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What should I do about not getting my period?

I am 25 years old and have had my period about only a dozen times. I got my first period when I was in 9th grade and was put on birth control right away after, which was regular with the birth control. I was diagnosed with cancer right before 10th grade started and my period was irregular after. I got my period about 6 times within 2 years and then I went into the doctor when I was 21 to see what was going on. They took some blood and said everything was working normal and gave me a pill to take for ten consecutive days to induce it which it did. However, I didn't get my period after. They then put me on birth control to try to get it regular and it came the first month but the side effects from the birth control wasn't my cup of tea so I stopped using it and haven't gotten a period since then and its now almost 4 years later. Do you know what the cause could be?
I would strongly recommend that you go to see your doctors">primary care doctor or, perhaps, an endocrine specialist about this issue. The fact that you took some pills to induce your period but that it didn't work is highly suggestive of a deficiency in estrogen. Based on what you have said, I think the first thing to sort out with your doctor is what treatment you had for cancer when you were in the 10th grade. Many of the chemotherapy medications that are used to treat common childhood cancer can cause permanent damage to the ovaries later in life, such that they do not produce the normal levels of estrogen that they should. Therefore, the first thing that your doctor will likely want to do is perform some additional testing, probably an ultrasound of the reproductive organs and also some basic blood work, to investigate for the possibility of low ovarian functioning. If this ends up being the diagnosis, your doctor will be able to discuss with you what this means and what treatments will be needed in the future. Additionally, survivors of childhood cancer need close followup with their doctors in general,as there are a number of other health issues that can arise, and your doctor should address these with you as well. Good luck!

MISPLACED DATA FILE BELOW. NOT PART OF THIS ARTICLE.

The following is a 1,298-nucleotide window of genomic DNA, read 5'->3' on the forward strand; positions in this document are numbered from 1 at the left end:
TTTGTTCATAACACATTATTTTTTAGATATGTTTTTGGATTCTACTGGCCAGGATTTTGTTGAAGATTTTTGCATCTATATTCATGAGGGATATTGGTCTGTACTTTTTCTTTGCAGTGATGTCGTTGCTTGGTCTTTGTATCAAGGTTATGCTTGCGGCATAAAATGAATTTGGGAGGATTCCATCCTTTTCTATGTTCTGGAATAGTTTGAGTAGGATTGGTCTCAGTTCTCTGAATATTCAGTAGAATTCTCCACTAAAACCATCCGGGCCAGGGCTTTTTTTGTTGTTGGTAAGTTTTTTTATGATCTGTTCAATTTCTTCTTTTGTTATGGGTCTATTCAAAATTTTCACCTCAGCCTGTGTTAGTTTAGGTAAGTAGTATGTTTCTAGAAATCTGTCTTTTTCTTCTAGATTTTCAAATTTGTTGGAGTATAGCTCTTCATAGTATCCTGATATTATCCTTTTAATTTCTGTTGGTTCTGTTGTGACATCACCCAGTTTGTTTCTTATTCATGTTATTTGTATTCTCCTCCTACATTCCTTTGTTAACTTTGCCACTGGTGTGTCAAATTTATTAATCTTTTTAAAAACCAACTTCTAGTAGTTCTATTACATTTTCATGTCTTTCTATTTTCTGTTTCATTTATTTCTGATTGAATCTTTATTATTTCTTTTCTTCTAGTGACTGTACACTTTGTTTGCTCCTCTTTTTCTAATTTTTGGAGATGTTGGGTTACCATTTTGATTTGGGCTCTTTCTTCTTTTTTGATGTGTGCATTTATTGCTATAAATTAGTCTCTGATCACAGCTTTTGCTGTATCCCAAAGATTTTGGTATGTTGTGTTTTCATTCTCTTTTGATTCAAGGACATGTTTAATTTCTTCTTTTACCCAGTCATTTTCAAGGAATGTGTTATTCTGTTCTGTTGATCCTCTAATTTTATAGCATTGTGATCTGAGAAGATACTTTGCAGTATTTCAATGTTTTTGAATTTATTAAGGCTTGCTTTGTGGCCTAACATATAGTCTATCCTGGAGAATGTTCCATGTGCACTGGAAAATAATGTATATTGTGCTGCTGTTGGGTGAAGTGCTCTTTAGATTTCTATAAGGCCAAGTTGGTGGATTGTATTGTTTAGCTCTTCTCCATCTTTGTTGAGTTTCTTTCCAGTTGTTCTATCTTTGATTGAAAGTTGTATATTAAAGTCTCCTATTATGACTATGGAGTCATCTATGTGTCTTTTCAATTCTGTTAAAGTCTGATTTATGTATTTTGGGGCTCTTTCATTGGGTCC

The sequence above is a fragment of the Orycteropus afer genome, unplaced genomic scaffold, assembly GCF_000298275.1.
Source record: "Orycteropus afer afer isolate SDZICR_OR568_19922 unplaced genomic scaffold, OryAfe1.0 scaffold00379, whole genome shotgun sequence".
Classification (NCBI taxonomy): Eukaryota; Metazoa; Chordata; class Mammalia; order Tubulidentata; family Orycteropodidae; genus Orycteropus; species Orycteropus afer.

This answer is for general informational purposes only and is not a substitute for professional medical advice.
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